Misdemeanor Charges Filed in Centre County Theft of Street Sign Case – Overcharging?
Posted in General on January 12, 2015
Two teens were recently charged by the Pennsylvania State Police with Attempted Theft, Conspiracy, and Possession of Instruments of Crime when they were caught in the wee hours of the morning trying to steal signs at the intersection of Sleepy Hollow Road and Ichabod Lane. Taking signs is illegal, but filing so many charges and such severe charges appears to be overkill and an example of overcharging.
Possession of Instruments of Crime, in violation of 18 Pa.C.S.A. § 907, prohibits a person from possessing an “instrument of crime” which is defined as “anything specially made or specially adapted for criminal use” or “anything used for criminal purposes and possessed by the actor under circumstances not manifestly appropriate for lawful uses it may have.” In this case, I suspect that the instrument of crime was a wrench, pliers, or Vise-Grips that were intended to be used to remove the sign.
Misdemeanor Charges Are Too Severe
In this case, because some teens possessed a wrench to remove some nuts from bolts, they are charged with a first-degree misdemeanor, the most severe misdemeanor, meaning one step below a felony charge. A first-degree misdemeanor is punishable by up to 5 years in jail and a $10,000.00 fine. Is it just me or does it sound like this charge is a little too severe based upon the juvenile prank nature of the offense in this case? To give you a better idea, a first offense of Driving Under the Influence, Possession of a Small Amount of Marijuana, Possession of Drug Paraphernalia, and Possession of any other Drug is an ungraded misdemeanor, which is the lowest possible misdemeanor. The Possession of a Controlled Substance charge carries the most severe sentence with 1 year incarceration and a $5,000.00 fine. So kids that were stealing a Sleepy Hollow Road sign face a much more severe sentence than someone that possessed heroin or drove drunk?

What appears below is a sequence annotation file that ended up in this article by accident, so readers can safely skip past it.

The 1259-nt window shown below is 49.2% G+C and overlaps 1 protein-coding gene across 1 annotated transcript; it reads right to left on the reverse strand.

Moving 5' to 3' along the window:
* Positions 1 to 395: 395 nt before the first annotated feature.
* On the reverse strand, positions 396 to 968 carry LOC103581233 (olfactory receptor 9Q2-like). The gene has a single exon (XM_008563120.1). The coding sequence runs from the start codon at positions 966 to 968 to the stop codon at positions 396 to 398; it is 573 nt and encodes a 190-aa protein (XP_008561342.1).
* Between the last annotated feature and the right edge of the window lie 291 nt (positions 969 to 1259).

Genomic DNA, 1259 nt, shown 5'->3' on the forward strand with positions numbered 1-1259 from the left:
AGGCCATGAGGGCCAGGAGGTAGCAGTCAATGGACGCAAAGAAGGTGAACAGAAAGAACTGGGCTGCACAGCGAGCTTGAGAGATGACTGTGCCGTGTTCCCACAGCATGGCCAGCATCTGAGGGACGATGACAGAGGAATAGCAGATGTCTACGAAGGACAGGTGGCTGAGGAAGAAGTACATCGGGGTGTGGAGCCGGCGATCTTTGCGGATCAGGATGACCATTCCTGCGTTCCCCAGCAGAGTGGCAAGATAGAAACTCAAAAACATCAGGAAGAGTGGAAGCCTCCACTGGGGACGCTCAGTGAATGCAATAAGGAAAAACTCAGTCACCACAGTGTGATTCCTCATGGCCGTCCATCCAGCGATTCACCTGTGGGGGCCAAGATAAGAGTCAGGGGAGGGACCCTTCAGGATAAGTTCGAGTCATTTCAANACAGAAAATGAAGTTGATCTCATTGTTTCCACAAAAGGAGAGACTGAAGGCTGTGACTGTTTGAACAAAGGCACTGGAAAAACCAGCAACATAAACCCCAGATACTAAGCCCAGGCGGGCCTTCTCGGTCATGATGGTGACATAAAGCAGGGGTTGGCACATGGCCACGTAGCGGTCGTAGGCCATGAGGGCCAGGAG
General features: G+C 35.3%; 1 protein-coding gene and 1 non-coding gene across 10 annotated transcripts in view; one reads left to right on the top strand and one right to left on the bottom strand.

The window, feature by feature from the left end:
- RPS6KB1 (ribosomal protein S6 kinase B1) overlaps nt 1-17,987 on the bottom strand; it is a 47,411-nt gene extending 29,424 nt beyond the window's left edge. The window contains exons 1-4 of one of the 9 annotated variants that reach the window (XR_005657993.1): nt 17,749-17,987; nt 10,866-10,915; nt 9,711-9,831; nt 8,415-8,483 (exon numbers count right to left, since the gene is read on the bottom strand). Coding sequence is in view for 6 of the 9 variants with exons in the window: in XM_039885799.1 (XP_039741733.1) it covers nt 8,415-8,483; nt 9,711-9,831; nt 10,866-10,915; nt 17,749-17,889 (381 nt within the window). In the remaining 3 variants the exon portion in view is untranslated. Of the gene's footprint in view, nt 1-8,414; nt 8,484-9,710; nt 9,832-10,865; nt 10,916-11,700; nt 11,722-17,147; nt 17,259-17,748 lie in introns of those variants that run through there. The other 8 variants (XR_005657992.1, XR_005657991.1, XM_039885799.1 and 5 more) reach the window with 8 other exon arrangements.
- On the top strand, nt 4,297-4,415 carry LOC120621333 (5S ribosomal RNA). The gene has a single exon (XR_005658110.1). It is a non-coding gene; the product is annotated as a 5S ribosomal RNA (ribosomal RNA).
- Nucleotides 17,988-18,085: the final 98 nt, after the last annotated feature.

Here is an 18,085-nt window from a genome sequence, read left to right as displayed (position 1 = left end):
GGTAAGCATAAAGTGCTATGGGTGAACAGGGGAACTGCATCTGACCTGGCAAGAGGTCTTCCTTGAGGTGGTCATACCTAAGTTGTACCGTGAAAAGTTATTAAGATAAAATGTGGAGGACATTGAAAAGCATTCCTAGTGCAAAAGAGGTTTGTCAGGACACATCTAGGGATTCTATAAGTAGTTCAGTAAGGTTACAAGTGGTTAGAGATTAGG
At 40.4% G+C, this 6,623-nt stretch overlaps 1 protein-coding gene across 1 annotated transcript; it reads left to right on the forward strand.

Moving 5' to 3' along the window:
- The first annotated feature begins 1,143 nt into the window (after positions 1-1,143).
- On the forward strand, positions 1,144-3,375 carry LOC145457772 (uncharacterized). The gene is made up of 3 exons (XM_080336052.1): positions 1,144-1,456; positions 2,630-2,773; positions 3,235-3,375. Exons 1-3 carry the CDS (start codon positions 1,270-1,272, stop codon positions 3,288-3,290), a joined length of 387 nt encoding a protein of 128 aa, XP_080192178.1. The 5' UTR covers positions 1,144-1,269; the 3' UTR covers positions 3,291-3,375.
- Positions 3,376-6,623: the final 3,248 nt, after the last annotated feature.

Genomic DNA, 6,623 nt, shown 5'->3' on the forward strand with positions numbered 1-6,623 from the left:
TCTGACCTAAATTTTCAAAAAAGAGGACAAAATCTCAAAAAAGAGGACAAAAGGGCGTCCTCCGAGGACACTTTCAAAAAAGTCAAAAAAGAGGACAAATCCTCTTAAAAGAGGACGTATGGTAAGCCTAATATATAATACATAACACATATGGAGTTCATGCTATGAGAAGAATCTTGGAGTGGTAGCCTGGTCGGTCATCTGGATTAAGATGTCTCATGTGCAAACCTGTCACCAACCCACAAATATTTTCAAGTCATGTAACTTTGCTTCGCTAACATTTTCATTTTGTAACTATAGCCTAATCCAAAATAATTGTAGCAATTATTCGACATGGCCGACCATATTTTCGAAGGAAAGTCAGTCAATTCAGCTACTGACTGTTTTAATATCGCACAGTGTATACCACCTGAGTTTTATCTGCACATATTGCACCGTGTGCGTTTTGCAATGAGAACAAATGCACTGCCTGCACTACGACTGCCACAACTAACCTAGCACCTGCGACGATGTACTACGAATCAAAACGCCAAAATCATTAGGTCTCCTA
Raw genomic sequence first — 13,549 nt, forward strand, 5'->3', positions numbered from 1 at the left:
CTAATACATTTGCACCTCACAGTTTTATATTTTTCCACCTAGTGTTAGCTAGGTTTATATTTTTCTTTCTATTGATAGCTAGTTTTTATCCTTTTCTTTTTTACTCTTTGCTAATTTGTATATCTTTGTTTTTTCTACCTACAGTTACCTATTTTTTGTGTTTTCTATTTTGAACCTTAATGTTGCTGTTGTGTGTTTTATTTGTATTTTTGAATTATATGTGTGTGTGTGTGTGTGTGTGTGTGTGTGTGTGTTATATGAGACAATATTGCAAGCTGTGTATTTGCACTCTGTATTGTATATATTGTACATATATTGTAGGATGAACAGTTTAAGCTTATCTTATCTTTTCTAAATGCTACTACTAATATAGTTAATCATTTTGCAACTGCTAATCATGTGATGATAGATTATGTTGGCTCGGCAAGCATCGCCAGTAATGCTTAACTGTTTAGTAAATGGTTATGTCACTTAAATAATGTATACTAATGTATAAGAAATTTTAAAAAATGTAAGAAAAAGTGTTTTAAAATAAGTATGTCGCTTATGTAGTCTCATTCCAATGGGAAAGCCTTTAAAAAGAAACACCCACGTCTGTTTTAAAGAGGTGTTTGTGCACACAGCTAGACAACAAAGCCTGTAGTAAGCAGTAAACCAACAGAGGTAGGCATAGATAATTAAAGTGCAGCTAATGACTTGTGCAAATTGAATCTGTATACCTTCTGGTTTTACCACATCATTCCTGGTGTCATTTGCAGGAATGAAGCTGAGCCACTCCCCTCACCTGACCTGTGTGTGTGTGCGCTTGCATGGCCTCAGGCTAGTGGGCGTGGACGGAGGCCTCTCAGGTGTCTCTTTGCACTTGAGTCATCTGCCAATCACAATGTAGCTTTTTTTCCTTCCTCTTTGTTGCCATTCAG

Also, if the kids were convicted of the first-degree misdemeanor, they would face a collateral consequence of the conviction that would prohibit them from possessing a firearm for the rest of their lives. Is it fair that these teens would be prohibited from hunting for the rest of their lives because they tried to steal a sign?
First-Time Offender Programs
These teens would most likely be eligible to participate in the first-time offender program called the Centre County ARD program. Successful completion of the program would avoid a conviction and allow the charges to be dismissed and expunged, but the program would cost over $1,000.00 and require at least two court appearances. Again, in my opinion, the punishment does not fit the crime here. The teens should have been charged with summary non-traffic offense of Theft and possibly Criminal Mischief, and the matters would be resolved via summary hearings before Magisterial District Judge Allen Sinclair. Judge Sinclair could have ordered the teens to pay court costs and complete community service, service such as cleaning graffiti from road signs, and then dismissed the charges. Such a resolution would carry an appropriate punishment for the crime by forcing the teens to do something positive for the community, as such community service is directly related to the actual crime. Sometimes prosecutors need to realize that just because they can file very severe charges does not mean that they should. Hopefully common sense prevails at some point in these cases.